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This page is about the cancelled highway near Boston, Massachusettsmarker. For the future light rail project in Minneapolis, Minnesotamarker, see Southwest Corridor .


The Southwest Corridor or Southwest Expressway was a project designed to bring an eight-lane highway into the City of Bostonmarker from a direction southwesterly of downtown. It was supposed to connect with Interstate 95 at Route 128. It would follow the then Penn Central Franklin Line right of way running from Readville, north through Forest Hills and Jamaica Plain, where it would meet the proposed Inner Belt Expressway / Interstate 695.

The project started in 1948 with Massachusetts Public Works director William F. Callahan's Master Highway Plan for Metropolitan Boston, went through several adjustments and then was killed in 1970 by Republican Governor Francis Sargent, following popular pressure. Governor Sargent declared a moratorium on all expressway construction within Route 128 following the recommendation of a task force of private experts he appointed to study controversial highway plans. Having been witness to recent housing clearances for the Interstate 93 expressway and Massachusetts Turnpike, as well as similar projects in New York Citymarker and other cities, the population of the affected area was largely unwilling to repeat similar costs for another expressway.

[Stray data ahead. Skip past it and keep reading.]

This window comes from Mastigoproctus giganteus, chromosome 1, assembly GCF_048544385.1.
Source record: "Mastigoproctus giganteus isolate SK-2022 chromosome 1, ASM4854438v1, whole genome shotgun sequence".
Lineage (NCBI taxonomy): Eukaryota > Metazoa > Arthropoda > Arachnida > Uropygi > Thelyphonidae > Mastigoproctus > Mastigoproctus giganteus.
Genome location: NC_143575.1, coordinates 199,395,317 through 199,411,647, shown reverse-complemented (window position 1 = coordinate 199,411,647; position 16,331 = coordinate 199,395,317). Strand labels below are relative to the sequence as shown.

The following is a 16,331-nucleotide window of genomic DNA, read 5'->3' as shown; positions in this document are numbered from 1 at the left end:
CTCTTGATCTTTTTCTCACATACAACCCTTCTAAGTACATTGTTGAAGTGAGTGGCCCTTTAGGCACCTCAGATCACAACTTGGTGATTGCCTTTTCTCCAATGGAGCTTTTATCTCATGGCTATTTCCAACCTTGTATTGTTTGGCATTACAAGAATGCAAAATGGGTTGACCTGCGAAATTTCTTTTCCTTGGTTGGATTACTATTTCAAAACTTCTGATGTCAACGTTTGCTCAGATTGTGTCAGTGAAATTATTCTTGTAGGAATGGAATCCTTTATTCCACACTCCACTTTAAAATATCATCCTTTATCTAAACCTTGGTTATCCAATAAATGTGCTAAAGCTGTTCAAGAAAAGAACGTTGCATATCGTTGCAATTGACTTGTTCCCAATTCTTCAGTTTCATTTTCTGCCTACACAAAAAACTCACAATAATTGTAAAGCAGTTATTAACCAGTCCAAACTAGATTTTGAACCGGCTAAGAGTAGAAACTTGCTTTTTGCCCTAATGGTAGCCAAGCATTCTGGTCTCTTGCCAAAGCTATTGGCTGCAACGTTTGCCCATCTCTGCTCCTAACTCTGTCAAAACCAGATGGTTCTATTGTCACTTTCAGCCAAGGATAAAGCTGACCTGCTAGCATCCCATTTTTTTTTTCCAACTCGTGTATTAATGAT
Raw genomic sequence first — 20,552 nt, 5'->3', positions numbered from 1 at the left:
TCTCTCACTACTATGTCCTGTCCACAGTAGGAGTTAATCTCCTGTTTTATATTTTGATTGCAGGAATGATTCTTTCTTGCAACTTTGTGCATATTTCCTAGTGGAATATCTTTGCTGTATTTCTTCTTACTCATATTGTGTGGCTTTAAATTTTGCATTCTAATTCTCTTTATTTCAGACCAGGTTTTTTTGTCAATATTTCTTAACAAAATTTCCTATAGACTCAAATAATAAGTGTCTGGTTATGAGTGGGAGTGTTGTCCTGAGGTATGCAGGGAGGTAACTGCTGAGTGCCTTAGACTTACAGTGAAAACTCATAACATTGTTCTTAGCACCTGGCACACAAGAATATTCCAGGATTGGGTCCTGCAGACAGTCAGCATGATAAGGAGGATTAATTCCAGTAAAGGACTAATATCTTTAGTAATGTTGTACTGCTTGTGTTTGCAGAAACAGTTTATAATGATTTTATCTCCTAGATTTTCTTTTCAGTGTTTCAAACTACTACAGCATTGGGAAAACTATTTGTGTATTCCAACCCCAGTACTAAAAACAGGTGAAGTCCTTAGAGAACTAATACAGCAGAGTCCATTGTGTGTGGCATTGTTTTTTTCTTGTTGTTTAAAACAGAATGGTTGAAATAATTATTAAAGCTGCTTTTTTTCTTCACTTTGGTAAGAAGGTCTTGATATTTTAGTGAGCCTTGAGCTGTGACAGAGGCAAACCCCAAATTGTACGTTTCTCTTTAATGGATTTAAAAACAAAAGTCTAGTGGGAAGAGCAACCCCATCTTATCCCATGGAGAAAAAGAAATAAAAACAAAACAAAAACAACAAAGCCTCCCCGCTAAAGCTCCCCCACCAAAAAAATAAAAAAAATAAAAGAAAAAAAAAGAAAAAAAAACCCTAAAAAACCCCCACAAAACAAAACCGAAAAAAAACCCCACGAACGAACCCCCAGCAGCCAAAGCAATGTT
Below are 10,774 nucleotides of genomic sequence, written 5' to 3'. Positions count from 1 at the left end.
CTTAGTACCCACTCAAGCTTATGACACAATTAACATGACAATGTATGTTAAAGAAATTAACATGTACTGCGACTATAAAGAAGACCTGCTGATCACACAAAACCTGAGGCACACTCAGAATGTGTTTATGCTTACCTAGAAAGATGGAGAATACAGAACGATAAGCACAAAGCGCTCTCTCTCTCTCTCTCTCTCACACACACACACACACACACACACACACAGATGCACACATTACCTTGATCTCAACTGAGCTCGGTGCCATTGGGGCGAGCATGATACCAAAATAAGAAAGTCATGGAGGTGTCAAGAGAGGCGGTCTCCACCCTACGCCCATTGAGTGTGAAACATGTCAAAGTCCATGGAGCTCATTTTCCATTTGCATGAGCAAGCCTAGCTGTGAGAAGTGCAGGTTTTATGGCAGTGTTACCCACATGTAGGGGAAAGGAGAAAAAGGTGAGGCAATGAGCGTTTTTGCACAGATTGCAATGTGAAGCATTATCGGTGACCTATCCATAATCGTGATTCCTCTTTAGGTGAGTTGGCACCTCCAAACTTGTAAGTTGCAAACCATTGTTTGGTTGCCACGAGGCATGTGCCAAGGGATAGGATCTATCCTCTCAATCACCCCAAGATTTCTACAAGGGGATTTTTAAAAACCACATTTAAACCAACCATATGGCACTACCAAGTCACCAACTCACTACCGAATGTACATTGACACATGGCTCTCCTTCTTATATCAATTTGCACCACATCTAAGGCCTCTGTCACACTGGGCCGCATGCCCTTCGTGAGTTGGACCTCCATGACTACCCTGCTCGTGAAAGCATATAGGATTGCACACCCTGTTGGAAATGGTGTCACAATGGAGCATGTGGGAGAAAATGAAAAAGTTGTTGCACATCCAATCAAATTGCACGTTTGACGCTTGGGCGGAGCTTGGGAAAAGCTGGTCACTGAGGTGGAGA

Orange Line train in the Southwest Corridor
The corridor was later recycled into the new route for the MBTA's Orange line and Amtrak's Northeast Corridor with much of the surface area being developed as a 52 acre (210,000 m²) linear park.

The Southwest Corridor Park, maintained by the state DCR, has become a vibrant space for pedestrians, bicyclists, dog-walkers, amateur sports leagues, and community gardeners. The Southwest Corridor Park Conservancy helps maintain gardens, runs summer youth projects in the park, and keeps a website with maps and photos.[96161]

The 128–93–95 interchange was partially constructed, leaving a few abandoned ramps north of the interchange and one abandoned bridge ( ) just west of the two active bridges.

References

  • Al Lupo, Frank Colcord and Edmund P. Fowler, "Rites of Way: The Politics of Transportation in Boston and the U.S. City," Little, Brown and Company (1971)
  • Tom Lewis, "Divided Highways," Viking-Penguin Books (1997)


See also



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